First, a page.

MaxBat Blog

Greetings from Cardinals OF prospect Stephen Piscotty

Posted on February 22, 2014 by MaxBat – Leave a comment

Hello everyone.  My name is Stephen Piscotty, and I am an OF prospect in the Cardinals organization.

I recently arrived in Jupiter, FL for my first big league camp. Very excited to be in the same locker room as the big leaguers. There is a lot of experience and talent in the room. Got my first order of MaxBats for the season too! They feel great to swing, as always. Looking forward to a fun spring and 2014 season.

Be sure to check back from time to time, as I’ll try to share my experiences as a professional baseball player.

Thanks for reading my post.

-Stephen Piscotty

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What are the advantages of a cupped bat?

Posted on January 19, 2014 by MaxBat – Leave a comment

Cupped Bat EndsOften times we get asked about cupped vs. not-cupped, and many of those questions come from Major Leaguers. So, we’re here to give you some information as to the reasons why a bat is cupped and what are the benefits.

Back in the day, baseball bats did not have cupped ends. It wasn’t an option, and nobody had given any thought to the practice. So when did it start?

Well during Spring Training of 2005, HOF catcher Johnny Bench came over to our display at Reds camp in Sarasota, FL. He asked lots of questions about MaxBat, and picked up practically every model that we had with us to show to players. It was then that he said, “You know, I was the first player to swing a cupped bat in the Majors back in the ‘70s”. It was a very interesting comment, as you can imagine. Here stands a Hall Of Famer, and we’re going to hear how cupping started.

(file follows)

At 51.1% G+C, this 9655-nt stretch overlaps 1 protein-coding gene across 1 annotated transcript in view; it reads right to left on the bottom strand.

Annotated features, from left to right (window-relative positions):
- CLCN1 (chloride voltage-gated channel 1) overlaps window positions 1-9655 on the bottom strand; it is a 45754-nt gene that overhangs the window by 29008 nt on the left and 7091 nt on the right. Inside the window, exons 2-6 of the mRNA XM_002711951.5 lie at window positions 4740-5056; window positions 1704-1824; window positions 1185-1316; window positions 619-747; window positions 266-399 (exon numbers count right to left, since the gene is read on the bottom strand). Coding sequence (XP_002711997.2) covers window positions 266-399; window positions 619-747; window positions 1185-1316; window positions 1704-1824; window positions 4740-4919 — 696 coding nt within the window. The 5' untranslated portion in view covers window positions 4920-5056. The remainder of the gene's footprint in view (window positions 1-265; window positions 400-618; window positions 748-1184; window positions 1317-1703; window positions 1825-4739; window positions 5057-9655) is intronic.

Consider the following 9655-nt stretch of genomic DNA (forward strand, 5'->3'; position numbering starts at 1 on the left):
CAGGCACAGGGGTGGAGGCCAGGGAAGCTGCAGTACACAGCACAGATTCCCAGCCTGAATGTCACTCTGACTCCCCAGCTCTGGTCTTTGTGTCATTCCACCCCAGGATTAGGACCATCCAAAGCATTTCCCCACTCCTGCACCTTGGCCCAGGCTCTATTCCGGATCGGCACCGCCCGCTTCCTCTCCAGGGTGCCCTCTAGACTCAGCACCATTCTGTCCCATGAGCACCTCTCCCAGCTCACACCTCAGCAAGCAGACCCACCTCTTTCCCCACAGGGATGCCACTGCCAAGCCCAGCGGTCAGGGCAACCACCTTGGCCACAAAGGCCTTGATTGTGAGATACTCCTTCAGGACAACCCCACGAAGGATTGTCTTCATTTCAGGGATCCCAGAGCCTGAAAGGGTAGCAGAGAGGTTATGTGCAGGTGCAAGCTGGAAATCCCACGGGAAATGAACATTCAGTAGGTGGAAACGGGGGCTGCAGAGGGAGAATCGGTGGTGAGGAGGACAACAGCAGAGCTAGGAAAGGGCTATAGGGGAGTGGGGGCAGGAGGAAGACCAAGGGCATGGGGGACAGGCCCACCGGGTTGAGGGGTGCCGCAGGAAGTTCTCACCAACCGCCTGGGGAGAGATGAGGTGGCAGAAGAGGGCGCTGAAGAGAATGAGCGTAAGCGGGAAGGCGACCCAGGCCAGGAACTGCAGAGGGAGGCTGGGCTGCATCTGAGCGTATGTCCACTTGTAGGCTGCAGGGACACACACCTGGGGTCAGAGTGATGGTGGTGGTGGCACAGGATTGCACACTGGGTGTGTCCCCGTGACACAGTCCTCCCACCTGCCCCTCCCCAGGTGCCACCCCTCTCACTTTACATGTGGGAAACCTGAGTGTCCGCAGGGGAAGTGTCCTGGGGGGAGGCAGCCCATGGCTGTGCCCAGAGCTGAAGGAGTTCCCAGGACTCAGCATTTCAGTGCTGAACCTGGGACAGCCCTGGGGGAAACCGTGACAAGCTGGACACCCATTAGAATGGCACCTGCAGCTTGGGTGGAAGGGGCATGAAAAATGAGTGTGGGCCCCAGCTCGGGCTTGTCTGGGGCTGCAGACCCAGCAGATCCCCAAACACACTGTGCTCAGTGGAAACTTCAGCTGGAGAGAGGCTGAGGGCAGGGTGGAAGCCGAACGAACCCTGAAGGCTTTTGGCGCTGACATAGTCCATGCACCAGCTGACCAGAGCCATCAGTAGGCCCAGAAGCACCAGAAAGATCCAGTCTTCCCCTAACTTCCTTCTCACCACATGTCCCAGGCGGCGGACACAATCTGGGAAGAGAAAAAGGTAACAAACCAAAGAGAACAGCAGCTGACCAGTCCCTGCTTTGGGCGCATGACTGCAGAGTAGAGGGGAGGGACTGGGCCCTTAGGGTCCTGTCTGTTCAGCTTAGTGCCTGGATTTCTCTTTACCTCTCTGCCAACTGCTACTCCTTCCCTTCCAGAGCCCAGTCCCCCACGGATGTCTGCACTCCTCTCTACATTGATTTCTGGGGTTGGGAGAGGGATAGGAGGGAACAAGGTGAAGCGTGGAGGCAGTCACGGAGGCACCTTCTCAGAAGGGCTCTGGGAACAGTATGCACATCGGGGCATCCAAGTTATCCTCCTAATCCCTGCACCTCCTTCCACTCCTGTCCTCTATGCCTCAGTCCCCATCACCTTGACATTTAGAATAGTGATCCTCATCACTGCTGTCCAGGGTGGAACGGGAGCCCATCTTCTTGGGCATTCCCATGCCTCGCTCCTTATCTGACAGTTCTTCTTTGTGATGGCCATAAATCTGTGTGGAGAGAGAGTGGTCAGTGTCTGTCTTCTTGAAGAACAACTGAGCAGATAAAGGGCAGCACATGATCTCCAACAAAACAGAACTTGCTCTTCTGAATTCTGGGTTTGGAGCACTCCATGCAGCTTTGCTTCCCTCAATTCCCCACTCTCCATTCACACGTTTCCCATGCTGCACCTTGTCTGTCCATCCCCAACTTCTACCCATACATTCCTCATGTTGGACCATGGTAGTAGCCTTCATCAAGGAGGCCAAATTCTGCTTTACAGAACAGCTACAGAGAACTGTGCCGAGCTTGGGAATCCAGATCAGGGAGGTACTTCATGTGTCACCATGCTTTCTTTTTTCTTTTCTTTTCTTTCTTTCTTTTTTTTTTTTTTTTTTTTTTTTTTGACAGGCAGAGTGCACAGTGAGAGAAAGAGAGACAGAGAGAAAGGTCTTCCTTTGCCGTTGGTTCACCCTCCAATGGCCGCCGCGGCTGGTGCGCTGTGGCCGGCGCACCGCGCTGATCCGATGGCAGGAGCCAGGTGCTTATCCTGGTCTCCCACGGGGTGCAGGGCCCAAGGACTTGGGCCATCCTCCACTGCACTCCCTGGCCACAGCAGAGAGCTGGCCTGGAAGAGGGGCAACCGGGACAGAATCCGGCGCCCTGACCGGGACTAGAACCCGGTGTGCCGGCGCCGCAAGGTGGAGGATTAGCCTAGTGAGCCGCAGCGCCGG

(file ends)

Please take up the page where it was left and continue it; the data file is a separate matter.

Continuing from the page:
Johnny described how he wanted his bat to feel a little more balanced, and after some thinking, he came up with the idea to hollow out the very end of the barrel to remove a little bit of the bat’s end weight.

So there you have it……Johnny Bench. The cupped bat innovator.

Nowadays, players can get a cupped bat no matter who they are. However, many of them still do not know the advantages a cupped bat gives them as a hitter.

The first advantage is that (like Johnny Bench said) a cupped bat will make the bat a tad more balanced. This can be a great benefit if you’re facing a pitcher who is throwing gas, and you’re in the dog-days of Summer and you just don’t feel you’ve got the swing speed to catch up to the pitch. Most players understand this, and it’s for that reason that most players will request a cupped end.

However the most beneficial reason to order your bat cupped, is that as a bat manufacturer, we can use a higher density piece of wood to make your bat if we know ahead of time that we are going to cup the end during one of the final stages of production.